Music Notes: Appropriating Arizona

Written by Jason P. Woodbury Category: Arts Issue: November 2018
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National bands are doing a little Southwestern cultural co-opting.

photo by Commons.wikimedia.org/Eva RinaldiIn case you haven’t heard, our little chunk of the desert is hot – as in trending. Taste-making millennials have taken a strong and unexpected shine to desert imagery, roaming herd-like from succulent-filled Airbnbs to Sonoran vistas for selfie backdrops. From Urban Outfitters’ ad campaigns to the ultra-hyped FORM Festival, which takes place annually at Arcosanti north of Phoenix, bands and artists are more than happy to co-opt our landscape in search of a little desert magic, even if they aren’t from around these parts. A few examples:

A R I Z O N A
New Jersey electro pop trio A R I Z O N A (yes, they spell it like that, with a space between each letter) didn’t form in the desert. Zachary Charles, Nate Esquite and David Labuguen met while studying at Berklee College of Music and Emerson College. Their glitzy 2018 singles “Summer Days” and “Freaking Out” might not scream “Southwest,” but their album art makes liberal use of familiar dusty landscapes and washed-out skies.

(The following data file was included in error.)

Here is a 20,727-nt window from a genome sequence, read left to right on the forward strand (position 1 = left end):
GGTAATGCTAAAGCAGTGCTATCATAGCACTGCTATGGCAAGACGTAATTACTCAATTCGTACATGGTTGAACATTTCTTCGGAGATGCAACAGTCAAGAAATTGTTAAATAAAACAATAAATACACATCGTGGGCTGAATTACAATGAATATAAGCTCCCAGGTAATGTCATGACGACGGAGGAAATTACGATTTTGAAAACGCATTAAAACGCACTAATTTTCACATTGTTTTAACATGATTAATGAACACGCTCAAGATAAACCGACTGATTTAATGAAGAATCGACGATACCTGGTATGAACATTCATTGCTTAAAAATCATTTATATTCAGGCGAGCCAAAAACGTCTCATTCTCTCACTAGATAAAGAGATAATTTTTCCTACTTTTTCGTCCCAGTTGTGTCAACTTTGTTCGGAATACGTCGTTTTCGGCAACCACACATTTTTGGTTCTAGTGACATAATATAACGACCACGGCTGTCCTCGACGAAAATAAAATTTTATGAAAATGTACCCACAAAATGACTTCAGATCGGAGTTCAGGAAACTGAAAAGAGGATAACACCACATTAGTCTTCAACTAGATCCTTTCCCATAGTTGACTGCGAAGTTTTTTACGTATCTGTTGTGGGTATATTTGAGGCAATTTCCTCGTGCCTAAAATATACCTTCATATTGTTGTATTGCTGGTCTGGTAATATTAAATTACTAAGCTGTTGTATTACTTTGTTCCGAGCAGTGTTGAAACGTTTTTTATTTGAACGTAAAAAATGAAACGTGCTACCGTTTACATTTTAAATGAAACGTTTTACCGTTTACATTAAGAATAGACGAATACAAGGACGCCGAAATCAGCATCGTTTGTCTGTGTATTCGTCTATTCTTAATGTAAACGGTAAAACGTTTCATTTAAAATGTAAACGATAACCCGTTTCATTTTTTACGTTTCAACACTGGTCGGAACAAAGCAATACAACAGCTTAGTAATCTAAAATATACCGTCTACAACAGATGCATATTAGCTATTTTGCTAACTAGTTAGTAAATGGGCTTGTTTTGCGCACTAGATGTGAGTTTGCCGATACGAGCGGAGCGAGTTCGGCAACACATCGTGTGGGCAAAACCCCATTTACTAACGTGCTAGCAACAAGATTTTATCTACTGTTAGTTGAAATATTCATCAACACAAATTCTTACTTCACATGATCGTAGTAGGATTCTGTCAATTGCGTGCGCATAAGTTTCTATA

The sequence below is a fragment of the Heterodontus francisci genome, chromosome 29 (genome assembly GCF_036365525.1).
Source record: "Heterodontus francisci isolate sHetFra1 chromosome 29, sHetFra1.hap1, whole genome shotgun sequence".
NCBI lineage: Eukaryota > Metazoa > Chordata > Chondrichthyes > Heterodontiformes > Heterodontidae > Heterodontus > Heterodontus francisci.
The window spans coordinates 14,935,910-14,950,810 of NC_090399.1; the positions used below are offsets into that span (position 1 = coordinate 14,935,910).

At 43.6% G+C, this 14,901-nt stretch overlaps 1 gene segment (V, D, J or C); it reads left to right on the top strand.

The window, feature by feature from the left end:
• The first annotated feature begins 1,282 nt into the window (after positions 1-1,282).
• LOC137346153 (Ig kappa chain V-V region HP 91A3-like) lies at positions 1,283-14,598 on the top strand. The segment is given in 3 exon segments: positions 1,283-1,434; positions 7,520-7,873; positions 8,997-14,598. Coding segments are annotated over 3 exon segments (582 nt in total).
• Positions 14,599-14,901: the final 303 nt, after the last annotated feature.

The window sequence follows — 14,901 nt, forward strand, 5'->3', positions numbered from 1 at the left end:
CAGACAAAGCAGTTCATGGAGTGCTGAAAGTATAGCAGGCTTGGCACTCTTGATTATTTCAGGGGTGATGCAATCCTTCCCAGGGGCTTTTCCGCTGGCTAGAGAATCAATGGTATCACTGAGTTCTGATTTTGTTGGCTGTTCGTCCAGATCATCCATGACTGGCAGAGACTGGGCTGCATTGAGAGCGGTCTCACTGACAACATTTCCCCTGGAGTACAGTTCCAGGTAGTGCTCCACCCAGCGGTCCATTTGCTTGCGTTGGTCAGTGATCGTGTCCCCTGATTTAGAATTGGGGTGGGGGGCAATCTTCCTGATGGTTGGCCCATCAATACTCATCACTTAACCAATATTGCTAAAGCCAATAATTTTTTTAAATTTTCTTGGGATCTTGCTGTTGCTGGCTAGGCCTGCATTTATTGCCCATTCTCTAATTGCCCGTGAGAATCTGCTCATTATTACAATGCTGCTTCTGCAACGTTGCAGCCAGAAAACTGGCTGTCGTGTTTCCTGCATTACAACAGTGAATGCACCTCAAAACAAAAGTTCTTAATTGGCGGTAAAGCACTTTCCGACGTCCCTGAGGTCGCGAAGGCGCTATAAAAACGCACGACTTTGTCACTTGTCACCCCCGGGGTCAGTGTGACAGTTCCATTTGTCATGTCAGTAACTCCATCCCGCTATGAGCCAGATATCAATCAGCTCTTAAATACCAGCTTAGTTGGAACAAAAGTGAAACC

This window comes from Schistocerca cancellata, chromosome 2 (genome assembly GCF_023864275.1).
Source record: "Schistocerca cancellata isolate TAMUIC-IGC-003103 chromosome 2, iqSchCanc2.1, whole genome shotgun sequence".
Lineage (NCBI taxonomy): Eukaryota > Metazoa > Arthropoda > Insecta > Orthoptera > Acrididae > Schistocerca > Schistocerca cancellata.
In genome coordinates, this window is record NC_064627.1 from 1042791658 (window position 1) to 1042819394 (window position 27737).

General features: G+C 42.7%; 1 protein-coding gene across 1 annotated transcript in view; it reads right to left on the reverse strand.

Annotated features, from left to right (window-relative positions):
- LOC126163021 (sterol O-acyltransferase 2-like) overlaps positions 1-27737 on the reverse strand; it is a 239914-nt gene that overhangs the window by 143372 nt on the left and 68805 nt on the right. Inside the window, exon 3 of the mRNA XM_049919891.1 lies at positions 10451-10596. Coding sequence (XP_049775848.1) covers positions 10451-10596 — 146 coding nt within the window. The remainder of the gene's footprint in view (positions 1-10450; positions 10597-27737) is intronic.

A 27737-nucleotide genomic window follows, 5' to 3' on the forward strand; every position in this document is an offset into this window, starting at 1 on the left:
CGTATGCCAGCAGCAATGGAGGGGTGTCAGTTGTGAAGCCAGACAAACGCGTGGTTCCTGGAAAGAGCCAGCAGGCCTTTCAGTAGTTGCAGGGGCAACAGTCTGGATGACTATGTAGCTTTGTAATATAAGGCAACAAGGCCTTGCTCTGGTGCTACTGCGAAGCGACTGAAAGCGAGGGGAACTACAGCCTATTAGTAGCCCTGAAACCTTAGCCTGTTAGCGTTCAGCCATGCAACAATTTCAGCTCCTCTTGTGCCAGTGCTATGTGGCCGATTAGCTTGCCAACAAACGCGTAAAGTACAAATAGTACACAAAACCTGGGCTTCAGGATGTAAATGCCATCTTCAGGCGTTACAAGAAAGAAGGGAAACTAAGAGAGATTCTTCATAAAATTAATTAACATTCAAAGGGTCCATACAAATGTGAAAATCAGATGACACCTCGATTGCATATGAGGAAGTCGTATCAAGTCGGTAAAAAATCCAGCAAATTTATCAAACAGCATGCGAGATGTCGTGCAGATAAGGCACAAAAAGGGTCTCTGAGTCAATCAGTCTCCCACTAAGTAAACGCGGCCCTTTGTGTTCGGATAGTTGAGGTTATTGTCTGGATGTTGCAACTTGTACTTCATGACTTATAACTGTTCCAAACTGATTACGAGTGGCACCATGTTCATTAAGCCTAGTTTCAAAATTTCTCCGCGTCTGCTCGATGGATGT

Houndmouth
Indiana-based band Houndmouth has a knack for blending rootsy motifs with glossy pop. The band’s 2018 album Golden Age leaned more toward synths and electronics, but the group’s biggest song is the bouncy “Sedona,” from 2015’s Little Neon Limelight, perhaps the only streaming hit ever to shout out Sedona Arabella Miller Schnebly, wife of the Arizona town’s first postmaster and its namesake.

The Chainsmokers and Halsey  
“Closer,” the 2016 collaboration between pop duo The Chainsmokers and singer Halsey, was unavoidable on the radio. (Sorry if “We ain’t ever getting older” is now looping in your head at the mere mention of the song.) With its references to a Blink-182 song “beat to death in Tucson,” the song conjured images of young (and doomed) love on the run.